Awkward moments at local school's daddy-daughter danceMarch 21, 2013 @ 6:33 pm (Updated: 10:34 am - 3/22/13 )
A Maple Valley father, who didn't want me to use his name, went to a Tahoma School District dance last weekend with his daughters who are in fifth, seventh and ninth grades.
The girls were dressed up, the dads cleaned up pretty well too. Everyone was having a great time dancing to pop tunes including the Bruno Mars song "Locked out of Heaven."
"Cause your sex takes me to paradise, Yeah your sex takes me to paradise And it shows, yeah, yeah, yeah. Cause you make feel like, I've been locked out of heaven, for too long, for too long"
"I don't think the kids even pay attention to the lyrics, but when that song came on some of the dads just looked at each other," the KIRO listener says. "We tried to ignore it too."
There were a few other songs that seemed too sexual for a dad-daughter school dance, he says, including Lady Gaga's "Love Machine."
"I'm just a love machine, feeding my fantasy Give me a kiss or three and I'm fine I need a squeeze a day 'stead of this negligee What will the neighbors say this time?"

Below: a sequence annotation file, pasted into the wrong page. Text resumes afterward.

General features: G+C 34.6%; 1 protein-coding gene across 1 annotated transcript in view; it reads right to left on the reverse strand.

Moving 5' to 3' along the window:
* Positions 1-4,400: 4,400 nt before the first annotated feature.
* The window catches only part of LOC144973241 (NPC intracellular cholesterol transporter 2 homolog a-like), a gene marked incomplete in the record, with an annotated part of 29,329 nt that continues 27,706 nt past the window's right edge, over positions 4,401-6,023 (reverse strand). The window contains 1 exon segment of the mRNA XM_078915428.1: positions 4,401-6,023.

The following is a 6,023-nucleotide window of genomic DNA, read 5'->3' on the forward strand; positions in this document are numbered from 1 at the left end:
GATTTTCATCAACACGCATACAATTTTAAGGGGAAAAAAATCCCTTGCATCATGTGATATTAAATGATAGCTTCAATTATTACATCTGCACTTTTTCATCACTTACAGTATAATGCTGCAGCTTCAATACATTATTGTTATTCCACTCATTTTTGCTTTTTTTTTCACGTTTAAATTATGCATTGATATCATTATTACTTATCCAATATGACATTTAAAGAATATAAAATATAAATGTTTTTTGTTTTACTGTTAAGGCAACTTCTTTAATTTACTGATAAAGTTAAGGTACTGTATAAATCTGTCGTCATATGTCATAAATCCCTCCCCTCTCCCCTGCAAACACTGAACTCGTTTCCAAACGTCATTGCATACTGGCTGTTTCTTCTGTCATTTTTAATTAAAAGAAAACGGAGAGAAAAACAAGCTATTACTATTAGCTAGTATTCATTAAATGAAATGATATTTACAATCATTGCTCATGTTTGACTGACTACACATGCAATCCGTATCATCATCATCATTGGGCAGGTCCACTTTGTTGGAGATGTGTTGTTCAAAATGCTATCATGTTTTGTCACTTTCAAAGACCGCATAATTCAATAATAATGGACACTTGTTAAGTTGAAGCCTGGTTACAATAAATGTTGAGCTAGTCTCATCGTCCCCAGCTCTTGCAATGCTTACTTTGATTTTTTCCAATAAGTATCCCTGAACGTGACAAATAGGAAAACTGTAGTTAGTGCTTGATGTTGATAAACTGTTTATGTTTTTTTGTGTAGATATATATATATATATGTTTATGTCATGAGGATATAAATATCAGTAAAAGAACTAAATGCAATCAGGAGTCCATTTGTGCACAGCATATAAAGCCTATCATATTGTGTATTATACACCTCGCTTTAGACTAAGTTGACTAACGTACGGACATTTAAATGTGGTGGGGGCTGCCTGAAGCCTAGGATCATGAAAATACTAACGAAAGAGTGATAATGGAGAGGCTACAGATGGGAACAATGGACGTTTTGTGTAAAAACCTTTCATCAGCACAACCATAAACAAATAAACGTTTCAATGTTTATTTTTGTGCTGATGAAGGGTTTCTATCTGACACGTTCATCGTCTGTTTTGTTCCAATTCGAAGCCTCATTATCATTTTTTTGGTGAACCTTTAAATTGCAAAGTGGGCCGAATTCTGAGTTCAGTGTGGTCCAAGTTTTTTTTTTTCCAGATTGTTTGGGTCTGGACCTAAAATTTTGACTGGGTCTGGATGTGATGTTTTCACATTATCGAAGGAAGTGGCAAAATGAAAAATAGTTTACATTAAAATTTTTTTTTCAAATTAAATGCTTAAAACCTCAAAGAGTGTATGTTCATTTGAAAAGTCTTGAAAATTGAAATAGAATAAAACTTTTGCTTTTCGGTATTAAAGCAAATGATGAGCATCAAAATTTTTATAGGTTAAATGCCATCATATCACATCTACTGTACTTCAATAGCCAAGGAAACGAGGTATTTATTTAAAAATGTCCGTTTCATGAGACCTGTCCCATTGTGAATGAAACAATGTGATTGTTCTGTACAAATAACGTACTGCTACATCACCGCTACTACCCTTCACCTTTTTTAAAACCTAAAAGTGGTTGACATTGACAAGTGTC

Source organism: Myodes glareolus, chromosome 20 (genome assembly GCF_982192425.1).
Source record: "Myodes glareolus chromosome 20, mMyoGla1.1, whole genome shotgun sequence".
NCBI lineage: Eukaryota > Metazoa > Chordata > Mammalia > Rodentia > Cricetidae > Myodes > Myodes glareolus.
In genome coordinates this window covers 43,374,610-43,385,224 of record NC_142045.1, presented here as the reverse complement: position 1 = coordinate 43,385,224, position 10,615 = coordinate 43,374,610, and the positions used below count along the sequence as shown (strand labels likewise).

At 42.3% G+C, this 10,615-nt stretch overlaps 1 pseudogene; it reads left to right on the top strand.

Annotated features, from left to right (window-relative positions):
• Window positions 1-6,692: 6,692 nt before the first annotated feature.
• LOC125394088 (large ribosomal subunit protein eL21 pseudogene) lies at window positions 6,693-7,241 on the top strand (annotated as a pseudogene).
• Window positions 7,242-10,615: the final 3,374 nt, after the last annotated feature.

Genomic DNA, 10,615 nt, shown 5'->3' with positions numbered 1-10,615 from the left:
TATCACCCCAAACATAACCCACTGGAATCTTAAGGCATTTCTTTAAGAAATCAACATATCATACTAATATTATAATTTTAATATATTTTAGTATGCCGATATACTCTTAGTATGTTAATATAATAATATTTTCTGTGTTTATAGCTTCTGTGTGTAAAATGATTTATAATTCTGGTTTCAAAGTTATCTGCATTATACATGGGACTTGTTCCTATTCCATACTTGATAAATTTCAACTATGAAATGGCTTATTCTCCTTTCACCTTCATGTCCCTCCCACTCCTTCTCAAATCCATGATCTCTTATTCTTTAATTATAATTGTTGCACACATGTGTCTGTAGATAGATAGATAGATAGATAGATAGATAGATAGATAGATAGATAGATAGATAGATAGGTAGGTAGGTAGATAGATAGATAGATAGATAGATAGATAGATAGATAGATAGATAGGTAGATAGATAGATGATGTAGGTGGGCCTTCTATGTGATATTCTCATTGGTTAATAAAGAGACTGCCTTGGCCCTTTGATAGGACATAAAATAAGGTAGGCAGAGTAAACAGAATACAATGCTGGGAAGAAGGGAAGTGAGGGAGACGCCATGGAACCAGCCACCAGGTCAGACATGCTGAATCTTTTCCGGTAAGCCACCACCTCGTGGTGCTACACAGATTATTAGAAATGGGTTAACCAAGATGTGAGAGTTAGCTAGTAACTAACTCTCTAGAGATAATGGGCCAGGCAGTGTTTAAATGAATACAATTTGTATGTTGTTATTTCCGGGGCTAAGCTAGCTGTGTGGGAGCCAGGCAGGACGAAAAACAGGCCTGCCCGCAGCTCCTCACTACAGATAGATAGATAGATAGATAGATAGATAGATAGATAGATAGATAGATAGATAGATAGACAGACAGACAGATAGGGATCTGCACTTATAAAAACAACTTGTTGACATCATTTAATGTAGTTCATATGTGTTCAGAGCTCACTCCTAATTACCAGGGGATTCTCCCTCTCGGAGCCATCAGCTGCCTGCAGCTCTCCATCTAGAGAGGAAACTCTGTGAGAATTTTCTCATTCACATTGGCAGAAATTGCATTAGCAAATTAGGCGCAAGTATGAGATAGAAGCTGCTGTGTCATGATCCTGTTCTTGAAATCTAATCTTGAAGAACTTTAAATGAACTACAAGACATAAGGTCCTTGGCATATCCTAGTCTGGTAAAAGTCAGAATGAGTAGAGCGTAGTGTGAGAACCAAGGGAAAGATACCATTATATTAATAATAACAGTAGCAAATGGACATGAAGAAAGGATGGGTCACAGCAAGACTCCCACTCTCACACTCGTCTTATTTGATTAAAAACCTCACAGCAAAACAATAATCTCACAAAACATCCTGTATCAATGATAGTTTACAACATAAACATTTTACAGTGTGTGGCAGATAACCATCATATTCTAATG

"At that point the other dads were laughing and started dancing with each other," he says.
He doesn't want to make a big deal out of the music selections because overall the Tahoma School District's dance was a positive experience.
Men in families and communities don't always get the recognition they deserve, this event strengthens bonds.
Last fall, the school system in Cranston, Rhode Island ended their traditional father-daughter and mother-son activities, saying they are a violation of the state's gender discrimination law.
In that case, the American Civil Liberties Union sued on behalf of a single mother who said her daughter was not able to attend a father-daughter dance.
We didn't have school-sponsored father-daughter dance when I was growing up, but some of my favorite memories are of doing the polka and schottische with my dad at family wedding dances.
I haven't thought about that in years. I clearly remember how fast we'd swing around the dance floor in Spillville, Iowa. He was my hero then, and still is today.
Dads, do something fun with your daughters this weekend. She'll remember decades from now and smile.
By LINDA THOMAS
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